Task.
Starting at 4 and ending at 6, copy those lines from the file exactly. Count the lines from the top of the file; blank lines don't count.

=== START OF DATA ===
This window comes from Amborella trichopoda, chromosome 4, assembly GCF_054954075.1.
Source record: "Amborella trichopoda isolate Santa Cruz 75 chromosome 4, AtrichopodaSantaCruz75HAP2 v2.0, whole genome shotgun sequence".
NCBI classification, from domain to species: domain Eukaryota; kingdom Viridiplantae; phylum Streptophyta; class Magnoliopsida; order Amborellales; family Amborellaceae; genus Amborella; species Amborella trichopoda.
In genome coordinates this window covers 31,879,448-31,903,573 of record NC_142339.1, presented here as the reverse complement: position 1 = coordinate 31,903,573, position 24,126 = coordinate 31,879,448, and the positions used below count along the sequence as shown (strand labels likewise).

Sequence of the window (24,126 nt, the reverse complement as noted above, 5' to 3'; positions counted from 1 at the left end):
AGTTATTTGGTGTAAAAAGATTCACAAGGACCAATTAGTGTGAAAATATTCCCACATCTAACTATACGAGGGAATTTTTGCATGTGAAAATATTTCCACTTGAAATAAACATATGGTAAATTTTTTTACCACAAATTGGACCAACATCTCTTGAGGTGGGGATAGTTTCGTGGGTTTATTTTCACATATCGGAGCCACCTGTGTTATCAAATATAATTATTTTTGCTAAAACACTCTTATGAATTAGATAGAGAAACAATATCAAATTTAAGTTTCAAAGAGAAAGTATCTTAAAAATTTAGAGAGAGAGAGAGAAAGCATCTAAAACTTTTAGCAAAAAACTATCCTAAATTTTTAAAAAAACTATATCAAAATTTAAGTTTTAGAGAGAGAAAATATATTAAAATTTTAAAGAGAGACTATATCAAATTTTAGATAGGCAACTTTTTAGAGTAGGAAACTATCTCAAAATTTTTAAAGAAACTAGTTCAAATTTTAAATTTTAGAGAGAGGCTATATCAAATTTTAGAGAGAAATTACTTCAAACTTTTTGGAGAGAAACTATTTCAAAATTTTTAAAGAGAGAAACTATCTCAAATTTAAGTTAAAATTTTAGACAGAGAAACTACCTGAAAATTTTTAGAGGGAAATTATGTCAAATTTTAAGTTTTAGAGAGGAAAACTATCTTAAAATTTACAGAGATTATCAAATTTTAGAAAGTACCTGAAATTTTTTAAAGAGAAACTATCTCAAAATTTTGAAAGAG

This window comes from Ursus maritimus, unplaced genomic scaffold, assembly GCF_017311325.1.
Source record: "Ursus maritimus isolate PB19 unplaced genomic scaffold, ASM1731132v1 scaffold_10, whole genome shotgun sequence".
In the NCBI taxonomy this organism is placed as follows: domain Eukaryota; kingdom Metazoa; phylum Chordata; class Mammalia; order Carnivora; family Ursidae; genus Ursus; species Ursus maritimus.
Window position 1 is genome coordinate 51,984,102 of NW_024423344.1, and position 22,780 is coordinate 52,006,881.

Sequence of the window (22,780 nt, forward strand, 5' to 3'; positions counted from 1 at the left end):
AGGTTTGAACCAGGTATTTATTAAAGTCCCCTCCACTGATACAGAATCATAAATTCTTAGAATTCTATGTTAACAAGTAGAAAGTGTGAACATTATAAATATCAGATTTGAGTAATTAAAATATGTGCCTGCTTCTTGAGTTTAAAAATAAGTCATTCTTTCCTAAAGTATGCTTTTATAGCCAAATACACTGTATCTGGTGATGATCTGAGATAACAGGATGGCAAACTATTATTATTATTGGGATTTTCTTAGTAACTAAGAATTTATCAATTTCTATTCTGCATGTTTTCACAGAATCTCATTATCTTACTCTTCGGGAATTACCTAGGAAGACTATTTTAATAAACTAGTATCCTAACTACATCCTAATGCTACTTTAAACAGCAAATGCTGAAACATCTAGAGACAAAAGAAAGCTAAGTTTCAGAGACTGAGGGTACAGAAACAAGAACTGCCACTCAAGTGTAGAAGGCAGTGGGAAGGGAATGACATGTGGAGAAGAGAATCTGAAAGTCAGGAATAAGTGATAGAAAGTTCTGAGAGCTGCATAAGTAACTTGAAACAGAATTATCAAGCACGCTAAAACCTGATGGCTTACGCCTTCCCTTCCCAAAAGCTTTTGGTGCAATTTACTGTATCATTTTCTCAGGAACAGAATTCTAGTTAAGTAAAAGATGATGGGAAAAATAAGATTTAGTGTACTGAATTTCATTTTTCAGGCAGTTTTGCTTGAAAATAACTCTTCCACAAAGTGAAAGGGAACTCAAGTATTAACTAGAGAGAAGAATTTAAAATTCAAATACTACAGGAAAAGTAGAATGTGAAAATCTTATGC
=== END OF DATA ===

In genome coordinates this window covers 31,879,448-31,903,573 of record NC_142339.1, presented here as the reverse complement: position 1 = coordinate 31,903,573, position 24,126 = coordinate 31,879,448, and the positions used below count along the sequence as shown (strand labels likewise).

Sequence of the window (24,126 nt, the reverse complement as noted above, 5' to 3'; positions counted from 1 at the left end):
AGTTATTTGGTGTAAAAAGATTCACAAGGACCAATTAGTGTGAAAATATTCCCACATCTAACTATACGAGGGAATTTTTGCATGTGAAAATATTTCCACTTGAAATAAACATATGGTAAATTTTTTTACCACAAATTGGACCAACATCTCTTGAGGTGGGGATAGTTTCGTGGGTTTATTTTCACATATCGGAGCCACCTGTGTTATCAAATATAATTATTTTTGCTAAAACACTCTTATGAATTAGATAGAGAAACAATATCAAATTTAAGTTTCAAAGAGAAAGTATCTTAAAAATTTAGAGAGAGAGAGAGAAAGCATCTAAAACTTTTAGCAAAAAACTATCCTAAATTTTTAAAAAAACTATATCAAAATTTAAGTTTTAGAGAGAGAAAATATATTAAAATTTTAAAGAGAGACTATATCAAATTTTAGATAGGCAACTTTTTAGAGTAGGAAACTATCTCAAAATTTTTAAAGAAACTAGTTCAAATTTTAAATTTTAGAGAGAGGCTATATCAAATTTTAGAGAGAAATTACTTCAAACTTTTTGGAGAGAAACTATTTCAAAATTTTTAAAGAGAGAAACTATCTCAAATTTAAGTTAAAATTTTAGACAGAGAAACTACCTGAAAATTTTTAGAGGGAAATTATGTCAAATTTTAAGTTTTAGAGAGGAAAACTATCTTAAAATTTACAGAGATTATCAAATTTTAGAAAGTACCTGAAATTTTTTAAAGAGAAACTATCTCAAAATTTTGAAAGAG